Parents forced to hide from drug addicted son

A DESPERATE father is calling for politicians to tackle the "serious, serious" problem of drug addiction which is forcing him and his wife to hide from their son.

The pensioner, who asked to remain anonymous, has been dealing with the problem of his son's recurring addiction for the past 20 years - ever since he started "smoking pot" at a Gold Coast school.

The drug addiction escalated from marijuana to harder substances, sending the son on a rollercoaster ride of being a "loving" and successful tradie to a homeless, abusive druggie.

The father said the problem was rife on the Sunshine Coast and yet there is no help.

"When we talk to people about it, they tell us of someone they know in a similar situation," he said.

"Somehow, somebody has to say what is wrong with politicians and government that they don't do anything about it (drug abuse)."

He said people need to know "there is just one question from the authorities" when they are called to help.

The question is if anyone has been threatened or injured.

"If the answer is no, the authorities have a standard answer: 'Sorry, there is nothing we can do'.

"Serious crimes have occurred on the Sunshine Coast simply because when the opportunity arose for the authorities to do something, nothing was done," the man said, referring to the tragic Coolum incident in which a mentally unstable Anthony Young killed his brother, David, and David's partner Louise Dekens in August.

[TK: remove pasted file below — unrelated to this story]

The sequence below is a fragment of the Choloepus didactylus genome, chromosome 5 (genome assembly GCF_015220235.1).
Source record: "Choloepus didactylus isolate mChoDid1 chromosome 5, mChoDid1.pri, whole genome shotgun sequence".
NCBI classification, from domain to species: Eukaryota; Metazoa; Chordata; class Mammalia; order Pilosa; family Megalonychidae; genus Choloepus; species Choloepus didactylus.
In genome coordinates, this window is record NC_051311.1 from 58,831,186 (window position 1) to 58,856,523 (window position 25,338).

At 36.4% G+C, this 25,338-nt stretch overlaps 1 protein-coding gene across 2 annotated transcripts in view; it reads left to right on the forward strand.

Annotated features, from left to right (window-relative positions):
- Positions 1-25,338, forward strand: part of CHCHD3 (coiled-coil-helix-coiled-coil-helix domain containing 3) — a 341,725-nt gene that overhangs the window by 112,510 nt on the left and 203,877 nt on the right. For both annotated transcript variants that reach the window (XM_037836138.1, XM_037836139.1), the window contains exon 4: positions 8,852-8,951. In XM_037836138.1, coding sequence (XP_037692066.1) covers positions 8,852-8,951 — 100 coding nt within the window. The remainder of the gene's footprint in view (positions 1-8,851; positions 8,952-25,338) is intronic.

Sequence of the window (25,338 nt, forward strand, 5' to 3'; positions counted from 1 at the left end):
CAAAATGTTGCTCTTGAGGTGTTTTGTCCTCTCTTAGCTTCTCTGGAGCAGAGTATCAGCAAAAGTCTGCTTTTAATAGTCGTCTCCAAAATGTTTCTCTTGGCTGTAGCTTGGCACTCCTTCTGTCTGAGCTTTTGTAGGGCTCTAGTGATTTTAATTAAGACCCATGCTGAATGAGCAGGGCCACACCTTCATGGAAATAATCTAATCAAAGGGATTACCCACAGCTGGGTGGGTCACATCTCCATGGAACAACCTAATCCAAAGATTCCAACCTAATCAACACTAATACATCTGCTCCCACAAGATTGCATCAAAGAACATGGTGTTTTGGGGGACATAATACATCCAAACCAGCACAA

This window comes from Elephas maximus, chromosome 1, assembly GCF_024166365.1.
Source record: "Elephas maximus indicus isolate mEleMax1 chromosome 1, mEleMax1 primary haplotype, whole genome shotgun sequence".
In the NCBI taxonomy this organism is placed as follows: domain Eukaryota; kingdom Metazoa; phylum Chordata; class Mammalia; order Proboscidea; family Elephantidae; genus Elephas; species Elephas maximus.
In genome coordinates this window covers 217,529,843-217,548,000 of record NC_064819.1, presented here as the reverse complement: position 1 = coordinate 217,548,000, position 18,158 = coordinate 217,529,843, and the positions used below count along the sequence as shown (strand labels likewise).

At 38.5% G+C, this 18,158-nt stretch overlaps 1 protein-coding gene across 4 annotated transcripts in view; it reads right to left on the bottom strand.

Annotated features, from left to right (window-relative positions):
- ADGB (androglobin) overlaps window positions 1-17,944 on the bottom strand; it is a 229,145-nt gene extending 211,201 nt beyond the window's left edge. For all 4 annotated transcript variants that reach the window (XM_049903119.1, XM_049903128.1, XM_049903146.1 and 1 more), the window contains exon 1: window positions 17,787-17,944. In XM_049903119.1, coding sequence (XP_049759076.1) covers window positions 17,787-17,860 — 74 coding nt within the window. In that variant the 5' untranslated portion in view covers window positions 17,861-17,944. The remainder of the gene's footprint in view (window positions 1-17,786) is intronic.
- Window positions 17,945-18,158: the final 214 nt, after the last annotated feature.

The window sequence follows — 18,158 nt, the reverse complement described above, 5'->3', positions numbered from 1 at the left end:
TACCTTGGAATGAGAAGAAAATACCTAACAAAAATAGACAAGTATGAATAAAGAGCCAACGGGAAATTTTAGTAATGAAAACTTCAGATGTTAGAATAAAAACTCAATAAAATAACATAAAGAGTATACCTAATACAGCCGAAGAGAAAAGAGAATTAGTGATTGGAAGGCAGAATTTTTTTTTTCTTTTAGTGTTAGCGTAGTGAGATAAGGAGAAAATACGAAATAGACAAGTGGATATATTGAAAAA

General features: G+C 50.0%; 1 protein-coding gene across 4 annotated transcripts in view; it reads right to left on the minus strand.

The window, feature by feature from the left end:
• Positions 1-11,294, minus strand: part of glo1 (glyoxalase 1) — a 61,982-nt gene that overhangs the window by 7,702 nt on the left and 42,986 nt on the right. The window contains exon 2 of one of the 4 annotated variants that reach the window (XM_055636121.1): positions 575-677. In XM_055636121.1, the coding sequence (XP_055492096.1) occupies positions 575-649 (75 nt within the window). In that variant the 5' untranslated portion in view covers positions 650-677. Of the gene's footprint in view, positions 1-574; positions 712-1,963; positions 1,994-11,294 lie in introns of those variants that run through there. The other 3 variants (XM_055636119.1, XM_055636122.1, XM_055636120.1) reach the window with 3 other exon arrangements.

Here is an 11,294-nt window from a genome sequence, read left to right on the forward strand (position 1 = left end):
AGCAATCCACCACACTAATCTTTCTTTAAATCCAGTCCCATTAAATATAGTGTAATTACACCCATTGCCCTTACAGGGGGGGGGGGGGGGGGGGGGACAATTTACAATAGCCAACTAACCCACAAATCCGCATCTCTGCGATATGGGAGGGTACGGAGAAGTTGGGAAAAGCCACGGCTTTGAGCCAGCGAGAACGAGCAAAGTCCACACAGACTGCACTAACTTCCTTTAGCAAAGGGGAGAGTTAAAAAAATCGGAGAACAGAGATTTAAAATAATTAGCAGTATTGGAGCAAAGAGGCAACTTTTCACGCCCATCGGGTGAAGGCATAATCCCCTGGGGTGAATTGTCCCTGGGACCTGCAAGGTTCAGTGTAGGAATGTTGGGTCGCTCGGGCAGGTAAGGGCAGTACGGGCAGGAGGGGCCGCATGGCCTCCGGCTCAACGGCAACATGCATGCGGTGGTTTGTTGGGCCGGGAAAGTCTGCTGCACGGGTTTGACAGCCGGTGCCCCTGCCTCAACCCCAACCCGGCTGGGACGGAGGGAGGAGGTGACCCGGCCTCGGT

The father said people needed to be aware of the lack of help on the Coast.

"Parents with these same problems should be well aware, there is no men's refuge on the Sunshine Coast for the homeless," he said.

"There is no place for drug detox. Drug addicts must find their own way to Brisbane. There is a waiting period of up to two weeks if the drug addict needs urgent treatment and provided they are prepared to be interviewed about their addiction.

"No authority can force a serious drug addict to seek help. No judge can order a drug addict to attend detox and rehab.

"Where do people like us, get help? Who do we turn to?

"There should be something in place where a person of authority can force these addicts to have treatment."

Sunshine Coast Hospital Interim Chief Operating Officer Karen Roach confirmed there were no in-patient pub

lic detox beds on the Coast.

Ms Roach said the Health Service was planning for growth of all its services, including detox services.

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